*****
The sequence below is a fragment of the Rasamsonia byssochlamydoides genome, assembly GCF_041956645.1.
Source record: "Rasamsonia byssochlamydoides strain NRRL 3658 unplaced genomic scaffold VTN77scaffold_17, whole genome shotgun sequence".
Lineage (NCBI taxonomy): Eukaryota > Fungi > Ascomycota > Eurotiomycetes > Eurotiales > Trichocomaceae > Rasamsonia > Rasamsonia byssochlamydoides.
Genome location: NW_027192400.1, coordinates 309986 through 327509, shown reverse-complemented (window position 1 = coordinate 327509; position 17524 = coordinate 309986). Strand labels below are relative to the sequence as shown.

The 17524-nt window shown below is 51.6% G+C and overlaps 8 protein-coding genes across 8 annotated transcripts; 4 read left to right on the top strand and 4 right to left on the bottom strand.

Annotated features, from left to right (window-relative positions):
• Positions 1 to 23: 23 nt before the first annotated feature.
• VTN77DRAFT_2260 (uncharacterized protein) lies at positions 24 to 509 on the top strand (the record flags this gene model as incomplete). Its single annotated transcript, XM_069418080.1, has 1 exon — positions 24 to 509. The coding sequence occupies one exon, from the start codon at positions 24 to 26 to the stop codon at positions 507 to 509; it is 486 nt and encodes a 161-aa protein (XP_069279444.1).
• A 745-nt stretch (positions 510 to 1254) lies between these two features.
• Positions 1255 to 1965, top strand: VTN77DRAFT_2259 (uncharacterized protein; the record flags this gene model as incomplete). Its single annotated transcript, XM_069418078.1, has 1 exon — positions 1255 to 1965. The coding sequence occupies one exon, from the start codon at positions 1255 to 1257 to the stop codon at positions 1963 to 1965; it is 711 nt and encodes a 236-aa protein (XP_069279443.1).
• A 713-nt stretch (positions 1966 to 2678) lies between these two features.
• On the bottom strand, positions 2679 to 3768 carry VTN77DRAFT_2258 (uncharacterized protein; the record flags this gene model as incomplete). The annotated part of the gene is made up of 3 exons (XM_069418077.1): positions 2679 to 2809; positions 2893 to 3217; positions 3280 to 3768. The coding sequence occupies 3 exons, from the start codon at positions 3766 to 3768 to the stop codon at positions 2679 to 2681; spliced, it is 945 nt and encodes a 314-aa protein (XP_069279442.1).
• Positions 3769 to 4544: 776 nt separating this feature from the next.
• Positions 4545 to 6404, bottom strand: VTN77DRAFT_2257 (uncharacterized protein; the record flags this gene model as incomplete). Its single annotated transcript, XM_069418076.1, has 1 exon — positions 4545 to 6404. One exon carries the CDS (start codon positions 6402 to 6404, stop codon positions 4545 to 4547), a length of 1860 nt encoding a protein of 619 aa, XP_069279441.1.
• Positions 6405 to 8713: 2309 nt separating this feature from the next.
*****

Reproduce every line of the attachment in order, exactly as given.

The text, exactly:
The sequence below is a fragment of the Rasamsonia byssochlamydoides genome, assembly GCF_041956645.1.
Source record: "Rasamsonia byssochlamydoides strain NRRL 3658 unplaced genomic scaffold VTN77scaffold_17, whole genome shotgun sequence".
Lineage (NCBI taxonomy): Eukaryota > Fungi > Ascomycota > Eurotiomycetes > Eurotiales > Trichocomaceae > Rasamsonia > Rasamsonia byssochlamydoides.
Genome location: NW_027192400.1, coordinates 309986 through 327509, shown reverse-complemented (window position 1 = coordinate 327509; position 17524 = coordinate 309986). Strand labels below are relative to the sequence as shown.

The 17524-nt window shown below is 51.6% G+C and overlaps 8 protein-coding genes across 8 annotated transcripts; 4 read left to right on the top strand and 4 right to left on the bottom strand.

Annotated features, from left to right (window-relative positions):
• Positions 1 to 23: 23 nt before the first annotated feature.
• VTN77DRAFT_2260 (uncharacterized protein) lies at positions 24 to 509 on the top strand (the record flags this gene model as incomplete). Its single annotated transcript, XM_069418080.1, has 1 exon — positions 24 to 509. The coding sequence occupies one exon, from the start codon at positions 24 to 26 to the stop codon at positions 507 to 509; it is 486 nt and encodes a 161-aa protein (XP_069279444.1).
• A 745-nt stretch (positions 510 to 1254) lies between these two features.
• Positions 1255 to 1965, top strand: VTN77DRAFT_2259 (uncharacterized protein; the record flags this gene model as incomplete). Its single annotated transcript, XM_069418078.1, has 1 exon — positions 1255 to 1965. The coding sequence occupies one exon, from the start codon at positions 1255 to 1257 to the stop codon at positions 1963 to 1965; it is 711 nt and encodes a 236-aa protein (XP_069279443.1).
• A 713-nt stretch (positions 1966 to 2678) lies between these two features.
• On the bottom strand, positions 2679 to 3768 carry VTN77DRAFT_2258 (uncharacterized protein; the record flags this gene model as incomplete). The annotated part of the gene is made up of 3 exons (XM_069418077.1): positions 2679 to 2809; positions 2893 to 3217; positions 3280 to 3768. The coding sequence occupies 3 exons, from the start codon at positions 3766 to 3768 to the stop codon at positions 2679 to 2681; spliced, it is 945 nt and encodes a 314-aa protein (XP_069279442.1).
• Positions 3769 to 4544: 776 nt separating this feature from the next.
• Positions 4545 to 6404, bottom strand: VTN77DRAFT_2257 (uncharacterized protein; the record flags this gene model as incomplete). Its single annotated transcript, XM_069418076.1, has 1 exon — positions 4545 to 6404. One exon carries the CDS (start codon positions 6402 to 6404, stop codon positions 4545 to 4547), a length of 1860 nt encoding a protein of 619 aa, XP_069279441.1.
• Positions 6405 to 8713: 2309 nt separating this feature from the next.